“Before we installed this evidence management software, accomplishing such an inventory would have been impossible because evidence was coming in so fast we could not inventory it fast enough to get an accurate count,” Allen said. “Also, with the manual evidence tracking system, property could be removed and replaced back to its place during the inventory process!”

He said that the evidence tracking software, EvidenceOnQ, solved that problem, giving the San Antonio Police Department a reliable way of tracking the 1.4 million pieces of property in its evidence room. This includes tracking whether or not a kit has been tested, recording when a kit is tested, and the ability to flag new kits to ensure they are tested within the timeframe mandated by law.

Testing Bottlenecks Cause Huge Backlogs

Timely testing comes in lockstep with properly storing, preserving and establishing chain of custody for DNA, especially in older cases. This goes to the heart of why groups like the Innocence Project exist, since many of the victims they try to help face the death penalty.

It’s a concern to Joe Latta, executive director of the International Association for Property and Evidence, Inc. (IAPE). “The evidence custodian should look through all evidence to see if any is linked to crimes or sexual assault cases,” Latta said. Even so, Latta concedes, “The crime lab may not have the capability of testing. Every lab is going to be different.”

The International Association of Chiefs of Police agrees with Latta, and expresses concern over the backlog of evidence that most agencies must handle. John Firman, director of IACP’s Research Center, notes that his organization wants more federal money provided to alleviate the backlog and give more resources to crime labs to process evidence such as DNA. To let this problem persist, Firman said, is “irreconcilable with good law enforcement investigative practices.”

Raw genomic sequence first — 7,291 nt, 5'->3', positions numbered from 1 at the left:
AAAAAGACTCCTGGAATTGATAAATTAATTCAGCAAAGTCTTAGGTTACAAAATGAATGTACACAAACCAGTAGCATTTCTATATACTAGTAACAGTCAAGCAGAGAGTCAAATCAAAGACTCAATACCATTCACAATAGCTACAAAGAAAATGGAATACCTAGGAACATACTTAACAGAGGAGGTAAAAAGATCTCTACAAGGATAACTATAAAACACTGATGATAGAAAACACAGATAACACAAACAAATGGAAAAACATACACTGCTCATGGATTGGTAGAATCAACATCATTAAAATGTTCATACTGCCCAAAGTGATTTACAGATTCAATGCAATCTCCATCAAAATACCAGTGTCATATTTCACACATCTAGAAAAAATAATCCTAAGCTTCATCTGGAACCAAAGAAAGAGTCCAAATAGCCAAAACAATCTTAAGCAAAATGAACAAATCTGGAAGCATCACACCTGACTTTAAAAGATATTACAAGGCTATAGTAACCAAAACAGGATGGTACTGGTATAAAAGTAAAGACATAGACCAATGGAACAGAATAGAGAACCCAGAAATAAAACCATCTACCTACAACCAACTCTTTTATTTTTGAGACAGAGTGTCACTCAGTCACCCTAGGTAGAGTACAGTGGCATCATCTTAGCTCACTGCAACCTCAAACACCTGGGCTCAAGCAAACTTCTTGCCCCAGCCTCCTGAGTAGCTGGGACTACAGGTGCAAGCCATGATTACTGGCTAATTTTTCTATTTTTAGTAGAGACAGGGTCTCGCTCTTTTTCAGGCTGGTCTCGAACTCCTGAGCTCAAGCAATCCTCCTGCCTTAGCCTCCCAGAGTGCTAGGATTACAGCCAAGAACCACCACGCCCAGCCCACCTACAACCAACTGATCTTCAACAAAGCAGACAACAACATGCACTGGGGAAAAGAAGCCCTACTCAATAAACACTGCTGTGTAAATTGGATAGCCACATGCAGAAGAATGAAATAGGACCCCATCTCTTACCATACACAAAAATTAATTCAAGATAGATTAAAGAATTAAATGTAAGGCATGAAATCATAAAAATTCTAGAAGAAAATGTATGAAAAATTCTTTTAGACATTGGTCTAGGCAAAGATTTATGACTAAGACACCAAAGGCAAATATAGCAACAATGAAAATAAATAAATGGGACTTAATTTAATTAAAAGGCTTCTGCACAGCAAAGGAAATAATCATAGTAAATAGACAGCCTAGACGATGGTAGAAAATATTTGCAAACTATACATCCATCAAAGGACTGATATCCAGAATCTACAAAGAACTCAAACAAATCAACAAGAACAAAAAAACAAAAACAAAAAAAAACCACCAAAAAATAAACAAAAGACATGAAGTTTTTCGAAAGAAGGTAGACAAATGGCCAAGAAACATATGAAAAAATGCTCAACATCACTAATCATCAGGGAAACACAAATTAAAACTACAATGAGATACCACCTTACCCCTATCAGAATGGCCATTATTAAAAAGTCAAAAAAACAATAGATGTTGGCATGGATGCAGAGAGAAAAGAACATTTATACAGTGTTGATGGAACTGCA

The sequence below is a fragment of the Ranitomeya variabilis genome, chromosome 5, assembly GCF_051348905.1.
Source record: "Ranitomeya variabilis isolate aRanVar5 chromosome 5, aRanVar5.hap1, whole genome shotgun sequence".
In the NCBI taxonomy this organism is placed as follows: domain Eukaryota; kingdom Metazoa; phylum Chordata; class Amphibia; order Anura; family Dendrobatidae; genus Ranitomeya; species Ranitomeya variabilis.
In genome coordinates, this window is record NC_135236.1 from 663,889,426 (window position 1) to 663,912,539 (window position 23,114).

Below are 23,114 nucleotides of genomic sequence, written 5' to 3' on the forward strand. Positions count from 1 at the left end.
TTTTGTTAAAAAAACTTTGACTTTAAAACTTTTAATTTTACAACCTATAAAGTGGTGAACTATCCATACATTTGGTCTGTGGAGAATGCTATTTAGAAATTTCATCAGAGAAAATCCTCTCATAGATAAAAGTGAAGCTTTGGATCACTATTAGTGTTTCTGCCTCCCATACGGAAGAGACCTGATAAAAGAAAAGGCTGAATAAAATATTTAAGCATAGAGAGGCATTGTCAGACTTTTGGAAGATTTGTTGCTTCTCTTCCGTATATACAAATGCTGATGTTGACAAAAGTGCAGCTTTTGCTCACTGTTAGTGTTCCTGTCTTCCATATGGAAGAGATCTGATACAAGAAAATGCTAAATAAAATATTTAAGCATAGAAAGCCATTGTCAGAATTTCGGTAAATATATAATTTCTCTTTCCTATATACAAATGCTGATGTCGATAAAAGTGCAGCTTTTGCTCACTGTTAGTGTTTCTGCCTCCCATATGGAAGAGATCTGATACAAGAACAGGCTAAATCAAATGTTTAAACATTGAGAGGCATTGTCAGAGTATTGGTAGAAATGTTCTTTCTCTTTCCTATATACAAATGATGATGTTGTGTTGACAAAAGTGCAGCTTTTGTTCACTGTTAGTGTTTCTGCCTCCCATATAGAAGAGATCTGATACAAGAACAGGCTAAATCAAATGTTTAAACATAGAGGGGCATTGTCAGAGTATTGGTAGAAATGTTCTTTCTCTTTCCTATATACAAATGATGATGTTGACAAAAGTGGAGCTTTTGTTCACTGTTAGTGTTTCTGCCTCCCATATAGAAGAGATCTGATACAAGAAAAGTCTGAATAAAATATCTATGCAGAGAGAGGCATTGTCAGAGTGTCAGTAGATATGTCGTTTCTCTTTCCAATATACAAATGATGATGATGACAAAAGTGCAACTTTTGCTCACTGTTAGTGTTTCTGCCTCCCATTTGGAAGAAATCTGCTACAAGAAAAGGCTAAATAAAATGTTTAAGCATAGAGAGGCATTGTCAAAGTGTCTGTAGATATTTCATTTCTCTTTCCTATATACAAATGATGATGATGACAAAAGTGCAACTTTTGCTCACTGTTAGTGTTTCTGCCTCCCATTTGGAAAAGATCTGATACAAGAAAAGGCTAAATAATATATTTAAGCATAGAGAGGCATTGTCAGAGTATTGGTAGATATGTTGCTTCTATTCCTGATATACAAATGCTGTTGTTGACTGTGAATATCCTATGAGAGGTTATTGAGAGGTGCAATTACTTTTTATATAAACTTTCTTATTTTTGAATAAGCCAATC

New Methods Test DNA within Hours

Some help is on the horizon for crime labs nearly buckling under huge DNA testing workloads. For example, Rapid DNA, which translates to nearly real-time DNA analysis, can yield results in as little as 60 minutes and requires minimal operator training. The goal is for Rapid DNA to dramatically and quickly aid investigations. Promptly analyzed samples could be checked against databases for unsolved crime scene profiles and databases of known offender/arrestee profiles, thus aiding investigators in establishing stronger leads.

The Arizona Department of Public Safety’s crime lab is testing a product called RapidHIT 200, that can deliver DNA test results in less than two hours.

Other Evidence May be a Focal Point

San Agustin, the El Paso County Sheriff’s Office inspector, warns against making DNA the only evidence to consider in crime cases.

“DNA is something you have to be extremely careful with because it’s not the end-all,” San Agustin said. “You have to also question whether it was handled properly when the case actually happened.”

DNA as evidence is relatively new, San Agustin continued. Testing has been around for only a few decades.

Another concern is the tendency to want to test every piece of evidence for DNA. “What they’re missing is, first, asking whether or not the case is a DNA case,” San Agustin said. “Not every case is.”

Latta agreed with San Agustin’s assessment, but has a slightly different view on DNA testing. “You could have a rape, but not have a sexual assault kit,” Latta offered. “You may just have clothing, but nobody measures that. There could be other pieces of evidence even more valuable than the sexual assault kit.”

The emphasis on DNA and ensuring that it is tested is well founded, said Latta. “It’s probably the most important evidence in a property room,” he said. “You’ve got guns, money, and narcotics, which are the fruits of the crime. But it’s that DNA evidence, and testing it, that solves the crime.”